Following fractionation, the sodium and calcium clay slurries are blended together to form a blended clay slurry. The blend of sodium and calcium smectites surprisingly results in improved characteristics for the clay end product which are not present if either substantially pure calcium smectite or substantially pure sodium smectite are used. For example, sodium smectite has a higher aspect ratio and surface area than calcium smectites and, therefore, provides better coverage as a base sheet. However, sodium smectites generally have higher viscosity and a high yield point, causing problems of runability in standard coating processes. Calcium smectites have lower viscosity and virtually no yield point which is quite useful for conventional paper coating equipment. While the sodium and calcium bentonite clay slurries preferably should be kept separate prior to their combination, in an alternative embodiment, mixtures of sodium and calcium bentonite clay slurries can be utilized as long as the preferred ratios between the sodium and calcium smectite clays is maintained.
It has been surprisingly discovered that a mixture of calcium and sodium smectite clays significantly reduces the viscosity of the blend over non-blended calcium or sodium smectite slurries. In addition, calcium/sodium smectite blends retain the favorable characteristics of the separate calcium and sodium smectite clay slurries. The blended calcium and sodium smectite may contain from about 20 to about 90 percent calcium smectite and from about 10 to about 80 percent sodium smectite by weight. Preferably the mixed slurry should contain at least about 40 percent calcium smectite by weight and at least about 10 percent sodium smectite by weight in the blend. Most preferably the slurry should contain at least about 60 percent calcium smectite by weight and at least about 40 percent by weight sodium smectite. When blended slurries of calcium and sodium smectite are produced, enhanced viscosities are present in the mixture. For example, when the viscosity is measured at 20 rpm, the viscosity is no more than about 4,000 cps. at 10 percent solids content by weight. When the viscosity is measured at about 1,100 rpm, the viscosity is no more than about 4.0 dynes at 10 percent solids by weight.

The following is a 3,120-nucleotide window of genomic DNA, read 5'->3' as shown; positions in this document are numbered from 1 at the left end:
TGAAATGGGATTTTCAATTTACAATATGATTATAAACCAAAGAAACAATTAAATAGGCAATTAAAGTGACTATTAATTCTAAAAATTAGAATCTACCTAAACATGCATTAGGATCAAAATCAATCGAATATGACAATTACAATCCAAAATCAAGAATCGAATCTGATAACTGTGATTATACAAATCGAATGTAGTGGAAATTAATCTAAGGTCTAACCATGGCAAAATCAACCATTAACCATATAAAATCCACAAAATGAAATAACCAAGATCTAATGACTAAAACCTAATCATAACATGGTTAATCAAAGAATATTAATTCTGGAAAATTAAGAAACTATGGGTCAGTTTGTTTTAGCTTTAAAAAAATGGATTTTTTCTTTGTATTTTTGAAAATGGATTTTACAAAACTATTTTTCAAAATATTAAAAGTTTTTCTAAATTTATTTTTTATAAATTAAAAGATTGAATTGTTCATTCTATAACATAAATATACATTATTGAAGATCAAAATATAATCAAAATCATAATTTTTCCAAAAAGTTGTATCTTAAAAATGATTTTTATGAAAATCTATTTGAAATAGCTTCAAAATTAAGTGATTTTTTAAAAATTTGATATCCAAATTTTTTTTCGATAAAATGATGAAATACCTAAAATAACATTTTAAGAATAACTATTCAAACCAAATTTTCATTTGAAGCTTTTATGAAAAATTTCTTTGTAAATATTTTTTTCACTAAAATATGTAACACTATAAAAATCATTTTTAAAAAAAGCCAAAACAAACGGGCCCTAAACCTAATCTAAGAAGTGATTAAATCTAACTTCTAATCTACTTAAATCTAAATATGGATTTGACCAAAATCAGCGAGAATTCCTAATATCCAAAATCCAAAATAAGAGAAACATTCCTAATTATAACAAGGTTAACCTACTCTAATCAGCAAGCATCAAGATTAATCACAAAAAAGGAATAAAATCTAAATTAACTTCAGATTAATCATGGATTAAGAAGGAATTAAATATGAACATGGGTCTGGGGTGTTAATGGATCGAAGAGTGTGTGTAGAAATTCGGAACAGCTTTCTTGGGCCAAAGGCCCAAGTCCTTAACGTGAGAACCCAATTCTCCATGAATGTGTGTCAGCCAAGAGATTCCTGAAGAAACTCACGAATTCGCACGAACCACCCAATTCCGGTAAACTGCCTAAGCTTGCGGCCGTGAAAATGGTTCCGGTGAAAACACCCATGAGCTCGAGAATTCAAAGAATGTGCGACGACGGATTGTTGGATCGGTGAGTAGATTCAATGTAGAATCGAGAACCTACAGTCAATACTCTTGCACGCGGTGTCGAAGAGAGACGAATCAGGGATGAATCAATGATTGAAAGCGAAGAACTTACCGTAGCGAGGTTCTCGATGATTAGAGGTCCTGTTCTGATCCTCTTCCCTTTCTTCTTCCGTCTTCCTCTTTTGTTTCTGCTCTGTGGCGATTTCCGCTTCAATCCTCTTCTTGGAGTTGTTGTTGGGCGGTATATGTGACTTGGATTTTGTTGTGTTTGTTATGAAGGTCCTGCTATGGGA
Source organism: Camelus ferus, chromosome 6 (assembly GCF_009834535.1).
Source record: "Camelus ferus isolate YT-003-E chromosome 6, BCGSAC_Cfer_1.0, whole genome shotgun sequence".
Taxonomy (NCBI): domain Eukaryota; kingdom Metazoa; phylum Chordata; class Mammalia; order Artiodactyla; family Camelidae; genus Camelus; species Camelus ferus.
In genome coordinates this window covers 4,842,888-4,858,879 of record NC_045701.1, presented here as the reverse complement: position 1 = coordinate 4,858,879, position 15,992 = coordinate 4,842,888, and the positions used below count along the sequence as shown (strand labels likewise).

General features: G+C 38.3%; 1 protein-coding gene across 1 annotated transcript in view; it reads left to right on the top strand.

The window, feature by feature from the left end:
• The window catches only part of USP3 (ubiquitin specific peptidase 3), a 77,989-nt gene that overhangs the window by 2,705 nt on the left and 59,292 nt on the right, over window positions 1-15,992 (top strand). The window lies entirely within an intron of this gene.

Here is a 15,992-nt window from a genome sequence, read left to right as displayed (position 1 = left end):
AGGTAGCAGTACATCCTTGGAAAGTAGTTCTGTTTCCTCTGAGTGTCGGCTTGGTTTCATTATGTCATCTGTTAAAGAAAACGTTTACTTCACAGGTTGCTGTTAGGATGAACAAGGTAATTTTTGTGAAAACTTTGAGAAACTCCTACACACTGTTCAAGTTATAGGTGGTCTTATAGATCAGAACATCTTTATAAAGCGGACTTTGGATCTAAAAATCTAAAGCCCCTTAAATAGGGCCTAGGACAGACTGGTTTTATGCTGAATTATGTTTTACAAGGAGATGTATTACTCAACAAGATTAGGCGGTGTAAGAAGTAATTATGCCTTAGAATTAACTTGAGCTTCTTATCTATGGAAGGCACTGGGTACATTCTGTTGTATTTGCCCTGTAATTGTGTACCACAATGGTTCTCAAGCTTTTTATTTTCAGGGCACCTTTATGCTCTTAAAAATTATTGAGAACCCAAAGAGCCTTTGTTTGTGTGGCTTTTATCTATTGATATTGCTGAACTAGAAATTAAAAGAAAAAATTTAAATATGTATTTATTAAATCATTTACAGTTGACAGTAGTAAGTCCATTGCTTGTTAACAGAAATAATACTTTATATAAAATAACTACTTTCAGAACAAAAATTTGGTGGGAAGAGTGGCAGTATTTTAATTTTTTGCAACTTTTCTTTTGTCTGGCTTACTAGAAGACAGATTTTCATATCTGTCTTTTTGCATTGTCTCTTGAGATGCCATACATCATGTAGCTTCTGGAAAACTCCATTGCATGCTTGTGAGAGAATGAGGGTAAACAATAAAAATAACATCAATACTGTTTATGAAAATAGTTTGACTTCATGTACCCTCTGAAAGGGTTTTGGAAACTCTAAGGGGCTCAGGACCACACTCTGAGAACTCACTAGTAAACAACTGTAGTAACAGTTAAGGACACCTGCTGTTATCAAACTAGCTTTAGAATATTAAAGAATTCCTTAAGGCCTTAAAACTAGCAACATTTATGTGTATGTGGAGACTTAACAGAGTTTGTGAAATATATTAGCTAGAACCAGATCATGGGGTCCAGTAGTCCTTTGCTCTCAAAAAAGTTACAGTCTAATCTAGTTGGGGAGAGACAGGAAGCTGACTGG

The calcium and sodium smectites can be blended by any conventional blending procedure such as by merely combining the slurries. Preferably, the slurries are blended for at least about 15 minutes by use of conventional blending apparatus, such as a mixer, homogenizer or other such blending equipment.
Once the calcium and sodium smectite clays have been blended, posttreatment of the blend is preferred to create the types of products useful in the paper making industry. However, if desired, the sodium and calcium clay blends can be retained in slurry form and shipped for use as a slurry. Alternatively, the percentage of the clay in the slurry can be increased or decreased as needed by the addition of water to lower the percentage of the clay or by drying the slurry to reduce the percentage of water in the clay slurry. If a solid end product is desired, the clay can be dried by conventional drying mechanisms, such as by spray drying. By such drying, the clay can be reduced to its dry particle state.
The blended clay material of the instant invention exhibits enhanced utility in the paper and printing business by minimizing the thixotropy of the clay material, while still maintaining fine particle size and high aspect ratio. Further, the abrasion characteristics of the clay particles are substantially reduced by the removal of the coarse ground impurities as well as by the removal of soluble salts. It is preferred that the measure of abrasion be no more than about 10 mg. when measured using an Einlehner Abrasion Tester.